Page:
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Basketball player’s life saved by coach’s CPR

E.J. Galloway and Dr. Charles Gaymes at E.J.'s graduation ceremony in 2016. E.J. Galloway had just been going up for a rebound in a summer league basketball game against Morton played at Jim Hill High in 2014. Suddenly feeling fatigued, E.J. was called to the bench by his coach.

Minutes later, E.J. fell unconscious, and Coach Willie Swinney began performing CPR on him to keep him alive.

“It took 10 minutes for an ambulance to arrive, so several people were taking turns doing CPR on me,” he said.

Once an ambulance arrived, emergency responders used an AED on E.J. to restore his heartbeat. He was taken to the University of Mississippi Medical Center and the Children’s Heart Center for care.

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AED saves player’s life during football game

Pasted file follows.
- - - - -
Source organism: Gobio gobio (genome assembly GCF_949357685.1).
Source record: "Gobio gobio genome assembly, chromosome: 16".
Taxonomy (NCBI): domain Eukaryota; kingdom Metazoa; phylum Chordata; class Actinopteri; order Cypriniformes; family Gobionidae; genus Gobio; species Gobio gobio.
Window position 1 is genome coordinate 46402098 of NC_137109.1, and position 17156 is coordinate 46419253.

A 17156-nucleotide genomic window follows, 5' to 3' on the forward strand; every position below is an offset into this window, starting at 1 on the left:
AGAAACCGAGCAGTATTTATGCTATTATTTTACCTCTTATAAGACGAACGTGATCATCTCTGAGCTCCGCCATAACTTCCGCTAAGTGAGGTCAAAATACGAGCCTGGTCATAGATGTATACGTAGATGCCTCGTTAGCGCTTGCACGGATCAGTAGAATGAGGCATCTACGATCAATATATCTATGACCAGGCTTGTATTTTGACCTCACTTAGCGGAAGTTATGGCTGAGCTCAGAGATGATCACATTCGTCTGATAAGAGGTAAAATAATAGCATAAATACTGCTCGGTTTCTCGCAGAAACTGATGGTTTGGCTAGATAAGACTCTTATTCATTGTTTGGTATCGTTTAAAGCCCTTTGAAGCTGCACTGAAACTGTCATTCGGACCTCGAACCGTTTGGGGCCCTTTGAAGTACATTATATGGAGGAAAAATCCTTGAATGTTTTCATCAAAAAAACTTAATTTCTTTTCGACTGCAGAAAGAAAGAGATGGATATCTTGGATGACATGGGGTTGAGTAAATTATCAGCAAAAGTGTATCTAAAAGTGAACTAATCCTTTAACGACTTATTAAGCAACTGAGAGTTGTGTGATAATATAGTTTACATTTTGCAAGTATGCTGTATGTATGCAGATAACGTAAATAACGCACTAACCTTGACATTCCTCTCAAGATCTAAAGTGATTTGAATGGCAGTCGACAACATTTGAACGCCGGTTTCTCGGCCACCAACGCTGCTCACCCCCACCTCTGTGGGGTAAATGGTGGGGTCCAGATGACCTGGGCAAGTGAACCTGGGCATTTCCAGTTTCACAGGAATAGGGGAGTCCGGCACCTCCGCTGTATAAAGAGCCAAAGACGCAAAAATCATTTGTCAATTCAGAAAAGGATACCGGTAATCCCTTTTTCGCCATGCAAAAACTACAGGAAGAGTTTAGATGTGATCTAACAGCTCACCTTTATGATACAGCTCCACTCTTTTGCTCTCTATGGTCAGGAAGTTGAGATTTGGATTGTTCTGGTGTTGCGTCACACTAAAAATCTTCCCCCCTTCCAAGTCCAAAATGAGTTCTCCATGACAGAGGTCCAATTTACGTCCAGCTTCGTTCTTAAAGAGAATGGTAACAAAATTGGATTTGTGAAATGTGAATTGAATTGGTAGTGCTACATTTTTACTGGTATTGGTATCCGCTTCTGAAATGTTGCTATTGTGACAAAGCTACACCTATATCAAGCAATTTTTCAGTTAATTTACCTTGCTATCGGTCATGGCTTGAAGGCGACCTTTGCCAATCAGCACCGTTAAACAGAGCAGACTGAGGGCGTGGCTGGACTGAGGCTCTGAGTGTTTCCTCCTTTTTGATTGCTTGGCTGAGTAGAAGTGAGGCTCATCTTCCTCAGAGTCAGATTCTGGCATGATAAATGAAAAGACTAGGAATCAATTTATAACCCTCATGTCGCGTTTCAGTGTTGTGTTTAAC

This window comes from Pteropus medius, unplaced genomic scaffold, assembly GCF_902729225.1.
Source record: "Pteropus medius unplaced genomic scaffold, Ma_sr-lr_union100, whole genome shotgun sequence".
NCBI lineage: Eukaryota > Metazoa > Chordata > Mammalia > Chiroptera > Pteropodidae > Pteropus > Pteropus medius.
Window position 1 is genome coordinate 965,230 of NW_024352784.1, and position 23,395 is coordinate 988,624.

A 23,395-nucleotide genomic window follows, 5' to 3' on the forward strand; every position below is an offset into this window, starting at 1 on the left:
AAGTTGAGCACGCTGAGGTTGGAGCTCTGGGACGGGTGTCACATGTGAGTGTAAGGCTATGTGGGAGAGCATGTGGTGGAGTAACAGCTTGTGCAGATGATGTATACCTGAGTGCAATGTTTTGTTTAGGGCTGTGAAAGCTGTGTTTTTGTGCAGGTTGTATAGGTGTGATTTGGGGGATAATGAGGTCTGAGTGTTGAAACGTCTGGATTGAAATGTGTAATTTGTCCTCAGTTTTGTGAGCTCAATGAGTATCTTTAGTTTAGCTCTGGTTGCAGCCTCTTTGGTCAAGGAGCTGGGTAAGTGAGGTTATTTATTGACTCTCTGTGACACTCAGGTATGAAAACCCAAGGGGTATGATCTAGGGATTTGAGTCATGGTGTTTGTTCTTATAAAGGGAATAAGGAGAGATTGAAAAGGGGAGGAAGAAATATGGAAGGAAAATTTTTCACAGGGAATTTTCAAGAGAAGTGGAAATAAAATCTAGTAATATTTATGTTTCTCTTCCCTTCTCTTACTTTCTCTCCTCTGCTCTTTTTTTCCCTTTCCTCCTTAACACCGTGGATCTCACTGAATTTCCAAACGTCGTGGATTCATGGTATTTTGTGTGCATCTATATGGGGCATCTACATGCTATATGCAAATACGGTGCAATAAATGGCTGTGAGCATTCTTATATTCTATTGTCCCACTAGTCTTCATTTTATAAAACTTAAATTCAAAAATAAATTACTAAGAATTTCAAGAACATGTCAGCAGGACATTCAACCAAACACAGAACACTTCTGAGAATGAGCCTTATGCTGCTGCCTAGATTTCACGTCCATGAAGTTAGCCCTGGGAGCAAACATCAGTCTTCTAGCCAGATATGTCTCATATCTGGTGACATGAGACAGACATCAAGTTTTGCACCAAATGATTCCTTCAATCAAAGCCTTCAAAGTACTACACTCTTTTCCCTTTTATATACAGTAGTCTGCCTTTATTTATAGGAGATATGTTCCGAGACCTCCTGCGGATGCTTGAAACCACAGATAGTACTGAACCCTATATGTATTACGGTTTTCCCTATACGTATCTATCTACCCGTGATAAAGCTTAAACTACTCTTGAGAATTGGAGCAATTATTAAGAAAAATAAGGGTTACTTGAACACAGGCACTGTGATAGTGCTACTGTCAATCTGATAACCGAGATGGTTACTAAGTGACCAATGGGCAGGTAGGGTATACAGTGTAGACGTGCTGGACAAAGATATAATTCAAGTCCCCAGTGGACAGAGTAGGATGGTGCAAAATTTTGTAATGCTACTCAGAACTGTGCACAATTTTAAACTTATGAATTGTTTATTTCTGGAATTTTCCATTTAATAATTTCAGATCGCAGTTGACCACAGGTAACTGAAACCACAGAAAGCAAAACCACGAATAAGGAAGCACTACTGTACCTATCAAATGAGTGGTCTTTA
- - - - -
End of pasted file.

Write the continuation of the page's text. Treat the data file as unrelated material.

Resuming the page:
Laura Kelly, Tyler Free, and Dr. Charles Gaymes, pose for a picture in an exam room.Today Tyler Free is a healthy 23-year-old, thanks to the quick use of an automatic external defibrillator when his heart stopped beating during a ninth-grade football game.

A wide receiver for the Ocean Springs Greyhounds, Free was running down the field when he died, said his mother, Shannon Free.

“For what seemed like an hour, I waited with the support of our Greyhound family for some kind of positive response from the field,” she said in an interview with the American Heart Association. “On that Monday night, Oct. 7, 2013, my son – a healthy, athletic, 15-year-old athlete – died from sudden death cardiac arrest. His life was saved by the trained, attentive individuals by means of CPR and by administering an AED device to shock his heart and revive him.”

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